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  • Brute Err/ata

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“The premise is just fast, unrelenting punk rock.”

That’s vocalist Chris Taylor talking about Terminal Bliss, the new band he’s formed with his brother and guitarist Mike Taylor, drummer Ryan Parrish and bassist Adam Juresko. With a pedigree that includes Pg. 99 and Pygmy Lush (the Taylors), Darkest Hour and Iron Reagan (Parrish) and City of Caterpillar (Juresko, Parrish) the members of Terminal Bliss are a veritable who’s who of Virginia punk.

“We’ve all orbited each other’s bands forever,” Taylor says. “It’s been going on 20 years since I met Ryan—we used to live together. So we’ve been in and out of each other’s circles forever.”

Inspired by the likes of Born Against, Gauze and Void—not to mention Black Flag, Crass, Negative Approach, Disrupt, Necros, Crossed Out and Disclose—Terminal Bliss conducted their first band practice on January 14th, 2020. Just six weeks and five practices later, they were recording their full-length debut, Brute Err/ata, with Majority Rule frontman Matt Michel in the engineer’s chair.

“I’ve been in so many bands, and I’ve never seen such efficiency and like-mindedness,” Taylor observes. “My brother brings the bulk of the songs and then they just kinda Rubik’s Cube those things real quick. Before you know it, the song is done. But if you listen to it, it doesn’t sound like a rush job. It sounds like a bunch of guys who know their stuff.”

The name Terminal Bliss was born out of the merciless consumerism and environmental destruction that are America’s enduring legacy. “It’s very literal, and very emblematic of us as a culture and a country,” Taylor offers. “Bliss, joy, indulgence at all costs—even if it’s gonna kill us. It felt appropriate and kind of surprised us at how relevant it was, even to the content of the album.”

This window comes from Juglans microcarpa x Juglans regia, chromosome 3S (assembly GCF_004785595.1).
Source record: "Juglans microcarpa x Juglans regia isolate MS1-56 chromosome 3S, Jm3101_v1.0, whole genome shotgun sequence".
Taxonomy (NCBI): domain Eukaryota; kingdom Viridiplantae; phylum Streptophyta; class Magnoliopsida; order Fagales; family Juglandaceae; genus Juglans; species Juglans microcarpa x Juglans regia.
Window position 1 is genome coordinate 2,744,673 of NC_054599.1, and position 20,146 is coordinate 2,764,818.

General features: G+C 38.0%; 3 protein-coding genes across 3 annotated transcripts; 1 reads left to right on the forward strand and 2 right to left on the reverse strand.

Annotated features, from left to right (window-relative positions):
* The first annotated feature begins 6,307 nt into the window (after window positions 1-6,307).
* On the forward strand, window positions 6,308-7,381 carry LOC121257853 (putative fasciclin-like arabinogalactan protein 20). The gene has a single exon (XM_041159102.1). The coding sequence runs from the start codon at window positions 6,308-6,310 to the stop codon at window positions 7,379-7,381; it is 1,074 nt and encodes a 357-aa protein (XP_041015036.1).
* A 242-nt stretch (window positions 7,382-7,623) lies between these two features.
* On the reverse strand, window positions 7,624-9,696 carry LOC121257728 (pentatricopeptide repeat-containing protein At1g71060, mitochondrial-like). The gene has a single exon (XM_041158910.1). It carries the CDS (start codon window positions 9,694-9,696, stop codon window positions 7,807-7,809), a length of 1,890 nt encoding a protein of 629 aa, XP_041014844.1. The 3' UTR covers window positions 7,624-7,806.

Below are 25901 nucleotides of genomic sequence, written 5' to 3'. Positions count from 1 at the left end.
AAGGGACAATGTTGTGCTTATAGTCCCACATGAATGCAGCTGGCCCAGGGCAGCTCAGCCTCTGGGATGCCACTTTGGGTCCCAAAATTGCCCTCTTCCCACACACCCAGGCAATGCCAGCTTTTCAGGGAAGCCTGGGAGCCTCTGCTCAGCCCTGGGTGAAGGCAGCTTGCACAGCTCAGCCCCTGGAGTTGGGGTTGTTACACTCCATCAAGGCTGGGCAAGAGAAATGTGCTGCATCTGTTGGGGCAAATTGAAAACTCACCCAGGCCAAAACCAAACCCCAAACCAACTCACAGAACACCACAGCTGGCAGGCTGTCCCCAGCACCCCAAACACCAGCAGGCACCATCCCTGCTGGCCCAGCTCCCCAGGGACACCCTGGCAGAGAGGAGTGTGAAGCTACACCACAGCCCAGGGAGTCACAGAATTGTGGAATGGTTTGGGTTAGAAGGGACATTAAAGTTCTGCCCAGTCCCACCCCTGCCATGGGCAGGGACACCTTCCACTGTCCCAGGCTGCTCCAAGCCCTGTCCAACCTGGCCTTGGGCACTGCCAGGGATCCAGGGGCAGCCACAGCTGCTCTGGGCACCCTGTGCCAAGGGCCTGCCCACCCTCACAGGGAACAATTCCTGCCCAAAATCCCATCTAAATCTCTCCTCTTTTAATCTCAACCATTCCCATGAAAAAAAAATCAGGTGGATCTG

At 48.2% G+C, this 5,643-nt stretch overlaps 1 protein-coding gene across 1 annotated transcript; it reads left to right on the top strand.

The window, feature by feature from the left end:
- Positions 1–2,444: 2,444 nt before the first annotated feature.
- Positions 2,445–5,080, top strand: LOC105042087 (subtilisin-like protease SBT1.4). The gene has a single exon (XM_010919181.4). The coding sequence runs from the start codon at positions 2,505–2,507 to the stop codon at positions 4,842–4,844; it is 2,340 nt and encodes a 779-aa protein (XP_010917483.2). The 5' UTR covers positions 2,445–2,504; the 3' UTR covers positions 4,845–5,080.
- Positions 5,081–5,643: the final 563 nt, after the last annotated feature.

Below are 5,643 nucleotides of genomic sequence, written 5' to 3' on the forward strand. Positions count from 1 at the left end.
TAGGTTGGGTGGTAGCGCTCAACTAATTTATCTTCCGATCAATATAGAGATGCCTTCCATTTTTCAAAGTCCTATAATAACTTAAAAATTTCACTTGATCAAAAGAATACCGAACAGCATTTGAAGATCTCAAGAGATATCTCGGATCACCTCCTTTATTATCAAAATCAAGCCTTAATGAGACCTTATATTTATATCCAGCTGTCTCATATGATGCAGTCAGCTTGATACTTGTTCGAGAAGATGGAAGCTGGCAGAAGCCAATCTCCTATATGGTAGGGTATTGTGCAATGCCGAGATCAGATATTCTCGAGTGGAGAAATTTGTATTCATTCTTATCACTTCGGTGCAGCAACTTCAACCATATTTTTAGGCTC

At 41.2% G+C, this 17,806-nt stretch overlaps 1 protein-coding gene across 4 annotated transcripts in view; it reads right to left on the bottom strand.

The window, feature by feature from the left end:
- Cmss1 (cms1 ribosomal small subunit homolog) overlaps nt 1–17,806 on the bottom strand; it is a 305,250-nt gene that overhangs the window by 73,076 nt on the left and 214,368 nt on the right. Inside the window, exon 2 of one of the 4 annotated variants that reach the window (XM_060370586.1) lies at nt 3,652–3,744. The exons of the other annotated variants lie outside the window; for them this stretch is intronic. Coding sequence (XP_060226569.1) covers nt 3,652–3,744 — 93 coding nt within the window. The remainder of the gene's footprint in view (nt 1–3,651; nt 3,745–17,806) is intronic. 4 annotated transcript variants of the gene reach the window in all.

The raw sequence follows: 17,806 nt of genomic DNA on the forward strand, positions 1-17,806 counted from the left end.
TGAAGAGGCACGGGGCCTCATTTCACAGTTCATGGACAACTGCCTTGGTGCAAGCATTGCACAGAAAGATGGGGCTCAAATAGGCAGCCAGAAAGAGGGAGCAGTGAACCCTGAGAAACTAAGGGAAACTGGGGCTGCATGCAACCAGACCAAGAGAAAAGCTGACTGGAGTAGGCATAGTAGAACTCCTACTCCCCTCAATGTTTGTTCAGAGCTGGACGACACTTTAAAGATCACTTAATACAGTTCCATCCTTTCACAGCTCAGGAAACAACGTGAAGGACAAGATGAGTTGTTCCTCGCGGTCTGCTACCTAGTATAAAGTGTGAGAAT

In fact, it’s those twin scourges—those gross miscalculations—that inform the lyrical themes of Brute Err/ata. “I tried to be really intentional about the concept of consumerism,” Taylor says. “We’re not thinking of anything sustainably. The concept of a growth-without-limits consumer society is enough of a nightmare in and of itself. But we’re actually in it.”

Add to that a hellish layer of sci-fi prognostication and you’ll have an idea of where short sharp shocks like “Dystopian Buffet,” “March of the Grieving Droid” and “Hidden Handed Artificial Harassment Run Amok” are coming from. “I fantasize or go off the rails about trans-humanism and bio-merging into technology,” Taylor explains. “Technology as this weapon of affluence. Even the poorest among us seem to have a phone. It’s embedded itself in our humanity. What will it take to rip ourselves out of it? Will we ever?”

All of which dovetails into the album title itself. “It’s using the concept of a brute force algorithm, which just slams into a problem by throwing everything but the kitchen sink at it,” Taylor says. “And this algorithm is taking us over. This thing designed to make us more hungry and thirsty consumers becomes sentient and becomes our overlord. With Err/ata just being an error. It’s a brutal error we’re making. We’re fucking shit up.”

Elsewhere, Taylor employs intentionally sterile corporate-speak to comment on the daily banalities of customer service robots and the apathy of the checked-out masses on “Small One Time Fee” and “8 Billion People Reported Missing.” “There’s a lot of consumer language in the lyrics, like ‘Please hold’ and ‘Thank you so much for your patience’—just little things people are constantly dealing with,” Taylor confirms. “We don’t talk to people anymore—we talk to machines if we’ve got a problem to fix at the bank or whatever it is. So it’s this grandiose, ‘Where is everybody?’”

The most personal song on Brute Err/ata is the dizzying seesaw opener “Clean Bill Of Wealth,” which references the grueling institutional experience that accompanied the death of the Taylor brothers’ father three years ago. “He ended up in the hospital for six months and they made some major mistakes,” Taylor explains. “But nobody would tell us that he was gonna die. They love hope—it’s a commodity for them. They want you to think he’s gonna make it. They wanna keep him intubated so they can milk that insurance. It’s a pay-to-die system, and it was heart-wrenching.”

It’s this merging of personal experience and social critique that have informed punk for decades now. For Taylor and Terminal Bliss, it’s become a crucial combination born of decades of playing live. (Unfortunately, the band’s first show was cancelled when the US began its COVID-19 lockdown.) “I realized early on that if you don’t write something that resonates with yourself on a fundamental level, it’s going to get trite when you’re performing night after night,” he says. “So, with the idea in mind that we’ll eventually play shows, I always try to write something that will resonate.”